The minimum student loan balance a borrower must currently have to refinance with the lender.
$5k$5k$7.5k$5k$5k$10k
Max. Lending Amount
The maximum student loan balance a borrower must currently have to refinance with the lender.
No Max$500k$125k undergrad
$250k grad
No MaxNo Max$90k undergrad
$350k grad
Auto-Pay Interest Rate Reduction
Lenders may offer an interest rate reduction for setting up automated monthly loan payments. This reduction is typically already factored into the fixed and variable rates quoted above.
Yes0.25%Yes0.25%Yes0.25%Yes0.25%Yes0.25%Yes0.25%
Average Savings
The average amount borrowers have saved by refinancing with this lender. Unless indicated otherwise, values shown are over the lifetime of the loan. See each lender's website with more details on how this figure is calculated.
$316/month$24,046$15,270$20,200$21,810$132/month
Unemployment Protection/Benefits
If a borrower loses their job through no fault of their own, they may be eligible to receive unemployment benefits with some lenders. If approved for this benefit, the lender will put the borrower's loans into forbearance, suspending their monthly loan payments. Unpaid interest will continue to accrue and will be capitalized (added) onto the borrower's principal balance. Borrowers typically have the option to make interest-only payments during this period in order to prevent accruing interest from increasing their balance.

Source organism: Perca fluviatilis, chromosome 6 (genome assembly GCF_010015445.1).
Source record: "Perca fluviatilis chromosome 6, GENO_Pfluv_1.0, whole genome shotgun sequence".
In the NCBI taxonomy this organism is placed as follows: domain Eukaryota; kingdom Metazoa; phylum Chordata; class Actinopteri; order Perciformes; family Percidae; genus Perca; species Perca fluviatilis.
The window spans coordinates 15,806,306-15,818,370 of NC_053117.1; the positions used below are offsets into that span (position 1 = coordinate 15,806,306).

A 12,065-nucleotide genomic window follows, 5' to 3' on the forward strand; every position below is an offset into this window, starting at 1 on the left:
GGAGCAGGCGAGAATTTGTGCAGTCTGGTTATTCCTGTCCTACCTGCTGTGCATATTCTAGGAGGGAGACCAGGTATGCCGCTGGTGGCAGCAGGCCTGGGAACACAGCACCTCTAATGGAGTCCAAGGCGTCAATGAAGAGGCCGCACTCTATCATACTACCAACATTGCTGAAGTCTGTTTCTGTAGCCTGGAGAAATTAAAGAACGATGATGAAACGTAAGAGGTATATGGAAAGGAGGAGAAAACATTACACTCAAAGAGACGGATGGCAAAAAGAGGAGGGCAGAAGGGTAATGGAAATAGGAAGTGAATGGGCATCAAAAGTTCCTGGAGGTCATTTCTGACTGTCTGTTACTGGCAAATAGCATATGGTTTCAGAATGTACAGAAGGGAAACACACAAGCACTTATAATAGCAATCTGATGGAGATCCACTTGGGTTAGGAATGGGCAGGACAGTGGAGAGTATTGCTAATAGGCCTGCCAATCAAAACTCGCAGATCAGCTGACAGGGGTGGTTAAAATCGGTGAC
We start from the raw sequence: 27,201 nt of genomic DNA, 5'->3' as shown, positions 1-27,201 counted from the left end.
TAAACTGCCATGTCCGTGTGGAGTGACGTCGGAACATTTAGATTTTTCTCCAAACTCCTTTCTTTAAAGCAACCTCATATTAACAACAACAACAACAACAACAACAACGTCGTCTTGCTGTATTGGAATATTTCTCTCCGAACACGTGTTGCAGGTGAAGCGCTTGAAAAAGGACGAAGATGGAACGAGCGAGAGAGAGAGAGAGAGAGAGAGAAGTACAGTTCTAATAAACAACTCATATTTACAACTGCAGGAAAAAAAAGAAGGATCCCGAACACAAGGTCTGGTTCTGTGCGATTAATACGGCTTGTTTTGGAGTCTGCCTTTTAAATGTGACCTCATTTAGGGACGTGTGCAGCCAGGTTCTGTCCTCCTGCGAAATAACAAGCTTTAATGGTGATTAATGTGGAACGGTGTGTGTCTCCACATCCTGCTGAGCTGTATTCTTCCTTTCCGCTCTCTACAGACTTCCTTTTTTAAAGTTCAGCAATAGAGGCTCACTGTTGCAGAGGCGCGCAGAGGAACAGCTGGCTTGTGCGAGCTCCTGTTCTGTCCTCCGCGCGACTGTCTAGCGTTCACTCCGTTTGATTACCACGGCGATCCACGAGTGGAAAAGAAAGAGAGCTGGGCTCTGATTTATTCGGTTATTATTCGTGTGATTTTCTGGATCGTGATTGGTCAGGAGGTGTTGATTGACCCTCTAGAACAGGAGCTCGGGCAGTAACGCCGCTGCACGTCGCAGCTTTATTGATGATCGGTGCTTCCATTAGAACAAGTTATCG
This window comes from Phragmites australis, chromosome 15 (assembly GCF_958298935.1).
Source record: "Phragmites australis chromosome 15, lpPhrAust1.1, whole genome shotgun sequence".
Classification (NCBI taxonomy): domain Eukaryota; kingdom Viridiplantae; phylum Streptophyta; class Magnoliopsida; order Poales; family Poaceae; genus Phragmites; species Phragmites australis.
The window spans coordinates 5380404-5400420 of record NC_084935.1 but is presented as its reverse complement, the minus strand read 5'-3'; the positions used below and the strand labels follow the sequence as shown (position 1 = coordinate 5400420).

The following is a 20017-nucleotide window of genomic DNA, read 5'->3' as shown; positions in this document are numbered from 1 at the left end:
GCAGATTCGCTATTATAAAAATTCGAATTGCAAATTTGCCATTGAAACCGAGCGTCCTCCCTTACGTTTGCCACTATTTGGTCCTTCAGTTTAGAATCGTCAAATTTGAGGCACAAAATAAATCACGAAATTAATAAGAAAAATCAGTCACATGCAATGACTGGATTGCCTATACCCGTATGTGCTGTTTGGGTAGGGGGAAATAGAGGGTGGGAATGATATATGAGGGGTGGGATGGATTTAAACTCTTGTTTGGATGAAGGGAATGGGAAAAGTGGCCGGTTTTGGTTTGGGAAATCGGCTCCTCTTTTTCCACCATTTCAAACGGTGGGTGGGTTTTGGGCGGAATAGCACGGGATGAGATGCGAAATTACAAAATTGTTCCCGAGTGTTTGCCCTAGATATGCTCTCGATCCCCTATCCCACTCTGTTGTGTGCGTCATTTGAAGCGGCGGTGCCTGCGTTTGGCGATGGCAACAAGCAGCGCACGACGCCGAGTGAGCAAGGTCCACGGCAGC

(up to 12 months)
(up to 12 months)
(up to 18 months)
(up to 12 months)
(up to 12 months)
(up to 12 months)
Interest-Only Payment Option
Some lenders may allow you to make interest-only payments for a period of time during your repayment period.
(up to 4 years)
Discharge Due to Death
Some lenders may discharge the student loan upon the death of the borrower.
Visit SoFiVisit CommonBondVisit LendkeyVisit Laurel RoadVisit EarnestVisit Citizens

REFINANCING PRODUCT INFORMATION CONTINUED

Transfer Parent PLUS From Parent to Child/Graduate
Many parents take out "Parent PLUS" loans to pay for their children to attend college. Some lenders will permit the refinancing of those Parent PLUS loans from the parent's name into the name of the child/graduate.
Origination Fees
Origination fees are added expenses that lenders may charge for granting a new loan.
NoneNoneNoneNoneNoneNone
Prepayment Penalty
Prepayment penalties are fees charged by lenders for paying off the balance of the loan before its scheduled pay-off date.
NoneNoneNoneNoneNoneNone
Refi Parent PLUS Loans
Indicates whether or not the lender allows parents who took out Parent PLUS loans on behalf of their children to refinance their loans.
State Residency
Some lenders may not refinance student loans for residents of certain states.
Any except residents of NVAny except LA, ME, RI, or NVAny except ME, ND, NV, RI, WVAnyAny except AL, DE, KY, MS, NV, RIAny
Previously Defaulted (Now Rehabilitated) Loans Eligible
Indicates whether or not the lender allows loans that were previously in default, but have now been rehabilitated, to be refinanced. Loans currently in default are generally not eligible for refinancing.
Visit SoFiVisit CommonBondVisit LendkeyVisit Laurel RoadVisit EarnestVisit Citizens

ELIGIBILITY REQUIREMENTS

Eligible Degrees
Our partners refinance student loans from both undergraduate and graduate degrees.
Undergrad
& Graduate
Undergrad
& Graduate
Undergrad
& Graduate
Undergrad
& Graduate
Undergrad
& Graduate
Undergrad
& Graduate
Eligible Loans
Our partners refinance both private and federal student loans. Both types of loans can be consolidated to create a single payment.
Private & FederalPrivate & FederalPrivate & FederalPrivate & FederalPrivate & FederalPrivate & Federal
Min. Credit Score